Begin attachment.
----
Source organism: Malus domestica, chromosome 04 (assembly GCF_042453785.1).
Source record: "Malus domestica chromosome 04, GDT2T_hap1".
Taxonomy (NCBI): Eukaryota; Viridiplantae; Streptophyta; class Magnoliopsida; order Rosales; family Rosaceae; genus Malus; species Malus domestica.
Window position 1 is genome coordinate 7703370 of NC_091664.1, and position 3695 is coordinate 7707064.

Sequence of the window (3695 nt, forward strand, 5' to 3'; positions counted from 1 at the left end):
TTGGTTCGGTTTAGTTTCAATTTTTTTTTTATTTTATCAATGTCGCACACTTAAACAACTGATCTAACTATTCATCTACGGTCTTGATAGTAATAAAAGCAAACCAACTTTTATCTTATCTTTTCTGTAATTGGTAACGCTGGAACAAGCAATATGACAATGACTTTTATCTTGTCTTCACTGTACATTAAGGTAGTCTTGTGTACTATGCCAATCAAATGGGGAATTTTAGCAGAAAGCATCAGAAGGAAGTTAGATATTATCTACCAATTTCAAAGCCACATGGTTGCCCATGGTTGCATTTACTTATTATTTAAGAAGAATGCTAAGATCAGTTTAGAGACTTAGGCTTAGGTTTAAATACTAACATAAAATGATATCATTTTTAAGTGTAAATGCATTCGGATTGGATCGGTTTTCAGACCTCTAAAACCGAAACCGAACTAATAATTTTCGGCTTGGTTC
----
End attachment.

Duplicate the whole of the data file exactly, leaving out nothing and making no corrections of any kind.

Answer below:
Source organism: Malus domestica, chromosome 04 (assembly GCF_042453785.1).
Source record: "Malus domestica chromosome 04, GDT2T_hap1".
Taxonomy (NCBI): Eukaryota; Viridiplantae; Streptophyta; class Magnoliopsida; order Rosales; family Rosaceae; genus Malus; species Malus domestica.
Window position 1 is genome coordinate 7703370 of NC_091664.1, and position 3695 is coordinate 7707064.

Sequence of the window (3695 nt, forward strand, 5' to 3'; positions counted from 1 at the left end):
TTGGTTCGGTTTAGTTTCAATTTTTTTTTTATTTTATCAATGTCGCACACTTAAACAACTGATCTAACTATTCATCTACGGTCTTGATAGTAATAAAAGCAAACCAACTTTTATCTTATCTTTTCTGTAATTGGTAACGCTGGAACAAGCAATATGACAATGACTTTTATCTTGTCTTCACTGTACATTAAGGTAGTCTTGTGTACTATGCCAATCAAATGGGGAATTTTAGCAGAAAGCATCAGAAGGAAGTTAGATATTATCTACCAATTTCAAAGCCACATGGTTGCCCATGGTTGCATTTACTTATTATTTAAGAAGAATGCTAAGATCAGTTTAGAGACTTAGGCTTAGGTTTAAATACTAACATAAAATGATATCATTTTTAAGTGTAAATGCATTCGGATTGGATCGGTTTTCAGACCTCTAAAACCGAAACCGAACTAATAATTTTCGGCTTGGTTC